Despite a late rally, the recently-crowned French champions could only manage a last-minute consolation strike. They made their way back to France where L’Equipe had reported of a 2-1 victory – thinking that there was no way that Reims could have lost to a group of amateurs, and that whoever sent the scores back to France must have mixed them up.
News of Kwietnia’s victory soon spread across Europe, and during 1956 clubs from throughout the continent began to incorporate Wybryk’s Stadion Łatwowierny into their tours of Eastern Europe. Real Sociedad, AS Roma, Dynamo Berlin and Dukla Prague all travelled to face the small forest-surrounded stadium; and it was only the Czechoslovak runners-up Dukla who returned with any credit – playing out a 2-2 draw.
But despite turning over clubs from some of Europe’s top leagues, Kwietnia were struggling in their domestic competition. A relegation after only a season in the second-tier saw the club facing another spell in the regional leagues; and the club’s exploits on an international stage saw bigger teams looking to poach Kwietnia’s best players.
Both Nieuk and Kłamca – the scorers against Reims – were eventually snapped up by Polonia Bytom and Odra Opole respectively, the draw of top-flight football meaning that they could finally quit their day jobs. The team’s goalkeeper Wojciech Błaznów soon followed them out of the door, heading to promotion-chasing Pogoń Szczecin.
After a mid-table finish with a depleted squad, the summer of 1957 saw Stade Reims return to Poland looking for a little piece of revenge against the team that caused them so much embarrassment back in their home country. With Reims now a stronger prospect after the addition of a number of French internationals, Kwietnia’s chances were looking very slim; and even though the Poles took the lead early on, a Just Fontaine double before half-time sunk the home side. Roger Piantoni rounded off the scoring in the second half, finally avenging Reims’ loss two years earlier.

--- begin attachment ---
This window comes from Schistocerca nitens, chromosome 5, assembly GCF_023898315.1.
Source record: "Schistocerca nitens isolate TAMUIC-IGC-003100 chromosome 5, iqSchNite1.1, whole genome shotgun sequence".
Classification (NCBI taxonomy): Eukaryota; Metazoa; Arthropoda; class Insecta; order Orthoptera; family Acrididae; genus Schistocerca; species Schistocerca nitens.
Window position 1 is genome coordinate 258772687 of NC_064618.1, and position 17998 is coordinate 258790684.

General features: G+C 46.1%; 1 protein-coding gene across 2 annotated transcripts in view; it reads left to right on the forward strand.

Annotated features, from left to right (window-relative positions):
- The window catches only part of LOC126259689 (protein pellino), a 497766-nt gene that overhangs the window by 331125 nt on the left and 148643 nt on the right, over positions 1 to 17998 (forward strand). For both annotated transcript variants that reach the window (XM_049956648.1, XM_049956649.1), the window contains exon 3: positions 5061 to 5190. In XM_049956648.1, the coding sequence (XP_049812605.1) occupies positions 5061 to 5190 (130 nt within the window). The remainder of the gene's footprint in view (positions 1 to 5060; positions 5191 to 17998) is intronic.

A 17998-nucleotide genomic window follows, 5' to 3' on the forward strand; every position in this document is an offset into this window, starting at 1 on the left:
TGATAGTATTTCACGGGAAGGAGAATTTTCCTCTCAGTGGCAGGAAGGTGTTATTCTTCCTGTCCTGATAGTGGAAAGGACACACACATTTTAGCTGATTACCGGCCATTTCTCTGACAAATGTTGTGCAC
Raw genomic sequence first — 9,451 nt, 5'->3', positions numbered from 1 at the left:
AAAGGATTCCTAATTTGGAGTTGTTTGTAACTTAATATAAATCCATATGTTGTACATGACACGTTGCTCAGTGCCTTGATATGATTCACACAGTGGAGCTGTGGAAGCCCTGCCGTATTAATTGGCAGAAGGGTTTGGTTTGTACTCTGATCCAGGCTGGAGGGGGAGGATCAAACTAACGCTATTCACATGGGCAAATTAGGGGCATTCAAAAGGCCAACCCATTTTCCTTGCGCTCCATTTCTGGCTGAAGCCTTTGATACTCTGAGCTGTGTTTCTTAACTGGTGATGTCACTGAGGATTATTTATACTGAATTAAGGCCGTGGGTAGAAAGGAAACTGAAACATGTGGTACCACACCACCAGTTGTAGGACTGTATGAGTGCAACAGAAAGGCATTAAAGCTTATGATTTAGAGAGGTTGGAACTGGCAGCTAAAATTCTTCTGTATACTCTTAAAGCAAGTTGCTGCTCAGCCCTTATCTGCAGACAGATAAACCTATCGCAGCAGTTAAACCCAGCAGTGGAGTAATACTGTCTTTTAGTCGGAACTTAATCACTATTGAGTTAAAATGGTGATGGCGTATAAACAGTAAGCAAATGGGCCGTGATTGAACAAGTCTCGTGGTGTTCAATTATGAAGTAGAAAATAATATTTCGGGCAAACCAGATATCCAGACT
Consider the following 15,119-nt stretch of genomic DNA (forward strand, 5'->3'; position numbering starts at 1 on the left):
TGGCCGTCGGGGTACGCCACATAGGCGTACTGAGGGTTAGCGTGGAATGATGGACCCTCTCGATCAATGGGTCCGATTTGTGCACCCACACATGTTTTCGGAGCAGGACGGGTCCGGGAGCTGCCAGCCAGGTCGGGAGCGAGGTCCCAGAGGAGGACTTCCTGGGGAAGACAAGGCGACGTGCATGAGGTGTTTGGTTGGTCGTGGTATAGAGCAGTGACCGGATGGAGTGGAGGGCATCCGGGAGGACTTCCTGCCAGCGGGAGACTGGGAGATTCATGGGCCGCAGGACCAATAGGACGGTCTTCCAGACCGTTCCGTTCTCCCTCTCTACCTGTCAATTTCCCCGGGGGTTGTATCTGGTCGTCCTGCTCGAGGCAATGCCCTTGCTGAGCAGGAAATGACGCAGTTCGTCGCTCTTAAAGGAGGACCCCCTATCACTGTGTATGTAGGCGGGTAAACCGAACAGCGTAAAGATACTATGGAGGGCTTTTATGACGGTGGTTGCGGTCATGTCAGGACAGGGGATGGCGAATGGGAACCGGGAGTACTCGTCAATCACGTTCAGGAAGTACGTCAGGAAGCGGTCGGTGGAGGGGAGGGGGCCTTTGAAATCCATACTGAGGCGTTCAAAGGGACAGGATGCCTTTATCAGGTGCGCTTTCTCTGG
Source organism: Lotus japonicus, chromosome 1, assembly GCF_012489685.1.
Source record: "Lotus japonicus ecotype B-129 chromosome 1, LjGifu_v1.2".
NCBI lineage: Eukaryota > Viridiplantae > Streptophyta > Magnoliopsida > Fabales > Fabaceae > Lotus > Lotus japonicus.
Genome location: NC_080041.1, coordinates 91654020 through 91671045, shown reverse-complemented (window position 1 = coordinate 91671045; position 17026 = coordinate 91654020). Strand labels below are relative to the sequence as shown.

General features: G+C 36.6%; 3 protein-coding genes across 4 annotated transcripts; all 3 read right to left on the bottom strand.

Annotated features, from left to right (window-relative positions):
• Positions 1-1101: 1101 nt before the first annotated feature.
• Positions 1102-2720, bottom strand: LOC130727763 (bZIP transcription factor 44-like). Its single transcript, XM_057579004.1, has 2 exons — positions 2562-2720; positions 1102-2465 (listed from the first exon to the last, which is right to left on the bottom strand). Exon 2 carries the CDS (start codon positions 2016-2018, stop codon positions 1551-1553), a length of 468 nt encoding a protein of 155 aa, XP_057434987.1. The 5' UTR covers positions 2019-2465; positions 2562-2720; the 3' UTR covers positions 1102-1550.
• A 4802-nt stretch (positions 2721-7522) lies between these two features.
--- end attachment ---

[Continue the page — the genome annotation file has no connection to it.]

The defeat to Reims proved to be Kwietnia’s last against European opposition; now that they were beatable, the allure of playing against them quickly wore off. Over the next five years, the club from Wybryk dropped down a further two leagues. With no additional money coming into the club from lucrative European tours, the club found it extremely difficult to operate; and in the fall of 1965 – only ten years after their inaugural European clash – Kwietnia Wybryk were forced out of business.
Former boss Paweł Żart went on to have a fairly successful career at both Raków Częstochowa and Olimpia Grudziądz, whilst Rafał Nieuk went on to make two appearances for the national team. Andrzej Kłamca came close to signing with Wisła Kraków before an injury to the knee forced an end to his career.
The Stadion Łatwowierny was left abandoned for a number of years before another local team, Nieprawda Wybryk took control of it in the mid-1970s. Although a completely separate club, Nieprawda still honour the legendary Kwietnia team inside their small clubhouse, and even wear the same green-and-white striped shirts of their predecessors.
There has been talk of Stade Reims – who currently have Polish international Grzegorz Krychowiak in their ranks – returning to Poland to take on the young Nieprawda side in honour of their trips over 50 years ago, but so far nothing has come of the speculation. Maybe one day, the small agricultural town will see the return of the French side; and maybe Nieprawda will do what Kwietnia were unable to do in 1957 – beat Reims at the Stadion Łatwowierny. It may sound unlikely, but history has already shown that anything can happen in the Białowieża Forest…